HPX Day#4: Friday Oct 21st 2011 - STAN

The Palace, The Khyber, Reflections
HPX 2011

Tupperware Remix Party

Review & Photos by Stan Beland

“In other news, this song will turn you into a God Damn sexual Tyrannosaurus.”

And so began Friday night, day 4, of this year’s pop explosion. A mostly empty venue with 4 grown ass men wearing spandex and laying down the most amazing electro-funk you’ve ever heard. Wearing masks, pylons, helmets, jet packs and various other accouterments, Tupperware Remix Party not only looked amazingly weird, they also played a fantastically odd brand of music. Not quite rock, not quite techno, but a happy medium of the two, punctuated by madman rumblings and keytar solos. I don’t usually hype a band’s upcoming shows, but if you don’t go see TWRP on Nov. 5th for their going away party, you’re a fool and a charlatan.
Tupperware Remix PartyTupperware Remix Party
Tupperware Remix PartyTupperware Remix Party

For the remainder of the evening, I show hopped with my friend Melanie, picking up performances by bands we’d barely heard of or seen before.

After missing out on entrance to see Titus Andronicus at Tribeca (VIP passes for next year, Santa), we settled on Reflections for Tongan Death Grip. Fast paced, break neck punk rock is pretty much all you can say about these guys. The three piece featured perennial Halifax rock star Myles Deck on drums. From there, in my humble opinion, Deck goes his best work; technical yet reckless, Deck’s drumming style has always impressed me. With Tongan Death Grip, Deck and the other members of the band embraced the speed and ferocity that punk is known for. Also in true speed demon fashion, the set lasted for maybe 20 hot, sweaty minutes.
Tongan Death Grip
Tongan Death Grip

Next, we made our way to the Khyber, knowing that we’d only be able to stay for a few minutes. We caught the first 3 or 4 songs by Lake Names, which reminded us both of 50s and 60s pop. An oddity, kind of, amongst the danciness and punk rockedness of the evening, Lakes Names played straightforward post-war pop, that reminded Mel and I of the “Enchantment under the Sea” themed dance from Back to the Future. Sadly, Michael J. Fox didn’t liven things up with the solo for Johnny B. Good. This is probably a good thing. The Khyber houses hipsters. Hipsters hate rock and roll.
Lake Names
Lake NamesLake Names
Lake Names

After hour brief foray into the heart of hipsterdom, we went back to the Palace (how’s THAT for variety?), if for no other reason then to get some dancebeats back in our lives. We arrived just as Kidstreet was taking to the stage. Made up of 3 siblings, some keyboards and a drum set, Kidstreet laid down the funk. Their energy was pretty infectious, and Cliff, in particular, seemed to be having a ton of fun onstage. Alternatively clapping, jumping and dancing, Cliff seemed to be very alive in the moment. Sister Edna who performed the majority of the vocals was having a good time too, but Cliff just seems euphoric. On top of the fun-to-watch live show, Kidstreet was actually a legitimately cool band, dropping some big bass riffs, sing/yell out choruses and general joy.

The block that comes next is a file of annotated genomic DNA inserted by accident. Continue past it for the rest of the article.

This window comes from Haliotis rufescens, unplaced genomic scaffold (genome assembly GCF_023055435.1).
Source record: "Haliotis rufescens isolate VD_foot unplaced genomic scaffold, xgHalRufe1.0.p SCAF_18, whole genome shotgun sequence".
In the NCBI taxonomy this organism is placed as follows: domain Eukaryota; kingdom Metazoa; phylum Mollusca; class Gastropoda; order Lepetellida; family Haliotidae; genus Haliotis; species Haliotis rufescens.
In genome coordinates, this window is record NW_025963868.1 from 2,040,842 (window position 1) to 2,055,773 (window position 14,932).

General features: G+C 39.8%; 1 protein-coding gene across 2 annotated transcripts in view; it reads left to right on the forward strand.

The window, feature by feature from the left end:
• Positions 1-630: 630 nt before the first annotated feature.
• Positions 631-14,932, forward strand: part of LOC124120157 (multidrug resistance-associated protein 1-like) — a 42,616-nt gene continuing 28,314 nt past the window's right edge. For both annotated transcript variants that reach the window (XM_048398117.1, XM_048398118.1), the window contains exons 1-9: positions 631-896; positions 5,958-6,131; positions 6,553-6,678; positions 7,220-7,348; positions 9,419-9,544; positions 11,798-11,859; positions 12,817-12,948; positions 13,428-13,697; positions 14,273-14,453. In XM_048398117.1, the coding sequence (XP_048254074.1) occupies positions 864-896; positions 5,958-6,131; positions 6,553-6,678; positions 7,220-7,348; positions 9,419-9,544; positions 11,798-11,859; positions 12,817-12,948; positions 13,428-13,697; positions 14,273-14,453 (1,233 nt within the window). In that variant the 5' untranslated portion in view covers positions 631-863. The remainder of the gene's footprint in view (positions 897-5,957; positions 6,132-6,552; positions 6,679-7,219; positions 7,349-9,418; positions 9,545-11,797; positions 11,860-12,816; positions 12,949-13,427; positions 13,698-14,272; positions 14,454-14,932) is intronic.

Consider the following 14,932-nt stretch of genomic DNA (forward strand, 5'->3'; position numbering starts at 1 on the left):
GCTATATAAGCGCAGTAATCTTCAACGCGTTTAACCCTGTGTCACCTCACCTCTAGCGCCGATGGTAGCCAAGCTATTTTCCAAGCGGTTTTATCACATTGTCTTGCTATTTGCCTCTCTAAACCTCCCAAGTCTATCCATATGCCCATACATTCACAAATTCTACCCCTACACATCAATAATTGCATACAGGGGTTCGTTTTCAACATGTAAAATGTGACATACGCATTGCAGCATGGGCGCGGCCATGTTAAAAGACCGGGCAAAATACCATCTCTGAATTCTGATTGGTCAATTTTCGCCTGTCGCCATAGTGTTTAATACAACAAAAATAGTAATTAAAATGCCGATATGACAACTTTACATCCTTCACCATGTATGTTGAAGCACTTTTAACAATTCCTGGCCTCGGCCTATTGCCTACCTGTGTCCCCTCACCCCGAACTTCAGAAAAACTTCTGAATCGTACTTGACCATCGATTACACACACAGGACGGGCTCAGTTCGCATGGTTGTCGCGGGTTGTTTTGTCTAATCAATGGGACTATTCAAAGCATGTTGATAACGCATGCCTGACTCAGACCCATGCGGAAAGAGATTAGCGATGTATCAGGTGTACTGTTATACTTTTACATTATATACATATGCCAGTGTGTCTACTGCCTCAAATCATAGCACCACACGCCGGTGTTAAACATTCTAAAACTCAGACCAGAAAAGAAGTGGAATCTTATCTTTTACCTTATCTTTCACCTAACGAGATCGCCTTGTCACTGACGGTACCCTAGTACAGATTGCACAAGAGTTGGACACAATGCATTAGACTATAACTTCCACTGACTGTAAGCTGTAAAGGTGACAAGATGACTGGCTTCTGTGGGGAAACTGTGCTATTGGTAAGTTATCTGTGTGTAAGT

Up last, Twin Shadow from New York. I want to preface this by the fact that I really liked Twin Shadow’s vibe, musicianship and general “We’re rockstars” look and feel, I really, really did.

Twin Shadow’s obvious crib of 80’s new wave style was…well, obvious. They were fun and chill to watch, their songs were great, and the crowd was into it. Even with all that going for them I couldn’t help but think that Twin Shadow started as a band in 1984, perfected their sound, invented time travel and have now installed themselves in modern day New York, trying to figure out a way to be relevant again. Down to the clothes (big hats, snakeskin looking shoes, retro tank tops) Twin Shadow was a vision of the height of 80’s music. Most telling fact about Twin Shadow? My mom thought they were pretty cool. My mom, dudes. My mom. And she likes Roxette.
Twin Shadow
Twin ShadowTwin Shadow
Twin ShadowTwin Shadow

Our night on Friday was proof that you CAN show hop at HPX. It takes planning and compromise, but it can happen. The eclecticism and throwbacks of the evening was an interesting experience. I don’t think we heard a single lick of music that could be defined as “new” or “of the times,” but it didn’t matter. HPX delivered on it’s promise of a wide array of music delivered by weirdos from around the world.


No comments: